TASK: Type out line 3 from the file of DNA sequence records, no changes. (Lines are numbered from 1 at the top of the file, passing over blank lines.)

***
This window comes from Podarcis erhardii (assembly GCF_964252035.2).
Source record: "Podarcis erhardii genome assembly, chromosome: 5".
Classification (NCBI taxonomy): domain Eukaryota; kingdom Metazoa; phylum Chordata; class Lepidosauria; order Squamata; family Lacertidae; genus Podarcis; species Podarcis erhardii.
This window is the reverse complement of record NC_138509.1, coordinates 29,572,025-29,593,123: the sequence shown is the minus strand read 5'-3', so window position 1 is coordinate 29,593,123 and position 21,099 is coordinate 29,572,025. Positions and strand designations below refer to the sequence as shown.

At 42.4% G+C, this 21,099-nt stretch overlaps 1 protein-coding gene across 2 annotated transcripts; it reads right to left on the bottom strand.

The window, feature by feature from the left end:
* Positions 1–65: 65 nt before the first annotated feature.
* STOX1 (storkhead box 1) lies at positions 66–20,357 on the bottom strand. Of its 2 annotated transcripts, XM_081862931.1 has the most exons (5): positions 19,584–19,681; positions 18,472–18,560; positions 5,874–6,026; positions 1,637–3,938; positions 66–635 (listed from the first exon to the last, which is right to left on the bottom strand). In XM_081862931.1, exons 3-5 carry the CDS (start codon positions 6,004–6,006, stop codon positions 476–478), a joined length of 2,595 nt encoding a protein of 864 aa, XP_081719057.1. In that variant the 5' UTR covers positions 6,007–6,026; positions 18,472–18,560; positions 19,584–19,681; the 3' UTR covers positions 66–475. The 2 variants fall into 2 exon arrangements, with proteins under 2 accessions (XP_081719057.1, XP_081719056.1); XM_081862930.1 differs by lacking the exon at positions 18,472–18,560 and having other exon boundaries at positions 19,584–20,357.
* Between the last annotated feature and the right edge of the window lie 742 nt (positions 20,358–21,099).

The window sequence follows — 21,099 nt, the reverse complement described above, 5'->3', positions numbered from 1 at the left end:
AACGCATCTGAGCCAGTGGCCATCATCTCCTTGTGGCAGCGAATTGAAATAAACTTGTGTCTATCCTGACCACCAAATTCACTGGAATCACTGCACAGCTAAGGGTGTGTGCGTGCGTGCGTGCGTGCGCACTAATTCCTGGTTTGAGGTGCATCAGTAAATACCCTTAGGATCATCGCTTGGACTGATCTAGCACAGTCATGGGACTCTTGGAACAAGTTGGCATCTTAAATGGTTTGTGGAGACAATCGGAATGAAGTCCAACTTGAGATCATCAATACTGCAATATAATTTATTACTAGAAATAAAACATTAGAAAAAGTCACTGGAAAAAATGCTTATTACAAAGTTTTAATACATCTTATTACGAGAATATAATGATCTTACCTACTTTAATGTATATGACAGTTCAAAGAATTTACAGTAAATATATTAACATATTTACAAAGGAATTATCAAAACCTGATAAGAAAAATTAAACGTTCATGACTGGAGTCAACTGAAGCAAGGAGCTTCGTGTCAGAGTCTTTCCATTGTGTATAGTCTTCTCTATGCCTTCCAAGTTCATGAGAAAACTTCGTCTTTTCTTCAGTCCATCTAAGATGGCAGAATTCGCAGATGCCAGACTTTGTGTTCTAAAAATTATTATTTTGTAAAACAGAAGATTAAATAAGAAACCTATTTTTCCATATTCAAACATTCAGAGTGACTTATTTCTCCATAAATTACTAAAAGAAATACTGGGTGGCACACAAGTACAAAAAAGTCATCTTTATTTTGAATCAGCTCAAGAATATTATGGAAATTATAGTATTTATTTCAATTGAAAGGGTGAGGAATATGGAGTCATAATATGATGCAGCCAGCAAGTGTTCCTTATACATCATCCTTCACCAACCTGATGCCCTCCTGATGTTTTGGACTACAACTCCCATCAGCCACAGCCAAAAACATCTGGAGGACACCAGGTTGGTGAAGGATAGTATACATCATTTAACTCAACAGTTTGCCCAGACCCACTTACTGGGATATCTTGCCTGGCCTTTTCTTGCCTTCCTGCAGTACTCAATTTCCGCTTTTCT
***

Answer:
Classification (NCBI taxonomy): domain Eukaryota; kingdom Metazoa; phylum Chordata; class Lepidosauria; order Squamata; family Lacertidae; genus Podarcis; species Podarcis erhardii.